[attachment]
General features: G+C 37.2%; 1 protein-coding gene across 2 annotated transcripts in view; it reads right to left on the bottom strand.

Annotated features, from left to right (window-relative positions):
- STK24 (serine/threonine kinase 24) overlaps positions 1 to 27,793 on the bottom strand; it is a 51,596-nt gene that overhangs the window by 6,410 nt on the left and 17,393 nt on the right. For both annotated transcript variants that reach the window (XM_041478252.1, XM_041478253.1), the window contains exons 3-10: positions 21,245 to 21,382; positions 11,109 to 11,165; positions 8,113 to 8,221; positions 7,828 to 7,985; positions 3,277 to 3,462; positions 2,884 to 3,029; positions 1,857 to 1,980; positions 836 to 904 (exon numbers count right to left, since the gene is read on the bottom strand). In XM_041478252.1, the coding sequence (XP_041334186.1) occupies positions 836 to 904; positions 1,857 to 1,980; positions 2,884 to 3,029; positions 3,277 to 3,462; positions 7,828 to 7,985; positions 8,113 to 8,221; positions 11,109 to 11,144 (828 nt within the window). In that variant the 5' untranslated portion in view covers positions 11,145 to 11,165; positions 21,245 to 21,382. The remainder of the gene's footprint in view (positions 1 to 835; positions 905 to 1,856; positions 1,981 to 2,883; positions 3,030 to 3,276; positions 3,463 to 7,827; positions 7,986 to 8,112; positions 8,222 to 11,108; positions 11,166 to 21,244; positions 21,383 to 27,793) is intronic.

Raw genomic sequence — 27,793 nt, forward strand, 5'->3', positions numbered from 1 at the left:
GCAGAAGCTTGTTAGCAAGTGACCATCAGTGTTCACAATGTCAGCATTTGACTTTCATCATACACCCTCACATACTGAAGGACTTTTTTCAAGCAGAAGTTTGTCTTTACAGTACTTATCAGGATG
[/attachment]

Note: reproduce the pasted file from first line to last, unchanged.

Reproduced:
General features: G+C 37.2%; 1 protein-coding gene across 2 annotated transcripts in view; it reads right to left on the bottom strand.

Annotated features, from left to right (window-relative positions):
- STK24 (serine/threonine kinase 24) overlaps positions 1 to 27,793 on the bottom strand; it is a 51,596-nt gene that overhangs the window by 6,410 nt on the left and 17,393 nt on the right. For both annotated transcript variants that reach the window (XM_041478252.1, XM_041478253.1), the window contains exons 3-10: positions 21,245 to 21,382; positions 11,109 to 11,165; positions 8,113 to 8,221; positions 7,828 to 7,985; positions 3,277 to 3,462; positions 2,884 to 3,029; positions 1,857 to 1,980; positions 836 to 904 (exon numbers count right to left, since the gene is read on the bottom strand). In XM_041478252.1, the coding sequence (XP_041334186.1) occupies positions 836 to 904; positions 1,857 to 1,980; positions 2,884 to 3,029; positions 3,277 to 3,462; positions 7,828 to 7,985; positions 8,113 to 8,221; positions 11,109 to 11,144 (828 nt within the window). In that variant the 5' untranslated portion in view covers positions 11,145 to 11,165; positions 21,245 to 21,382. The remainder of the gene's footprint in view (positions 1 to 835; positions 905 to 1,856; positions 1,981 to 2,883; positions 3,030 to 3,276; positions 3,463 to 7,827; positions 7,986 to 8,112; positions 8,222 to 11,108; positions 11,166 to 21,244; positions 21,383 to 27,793) is intronic.

Raw genomic sequence — 27,793 nt, forward strand, 5'->3', positions numbered from 1 at the left:
GCAGAAGCTTGTTAGCAAGTGACCATCAGTGTTCACAATGTCAGCATTTGACTTTCATCATACACCCTCACATACTGAAGGACTTTTTTCAAGCAGAAGTTTGTCTTTACAGTACTTATCAGGATG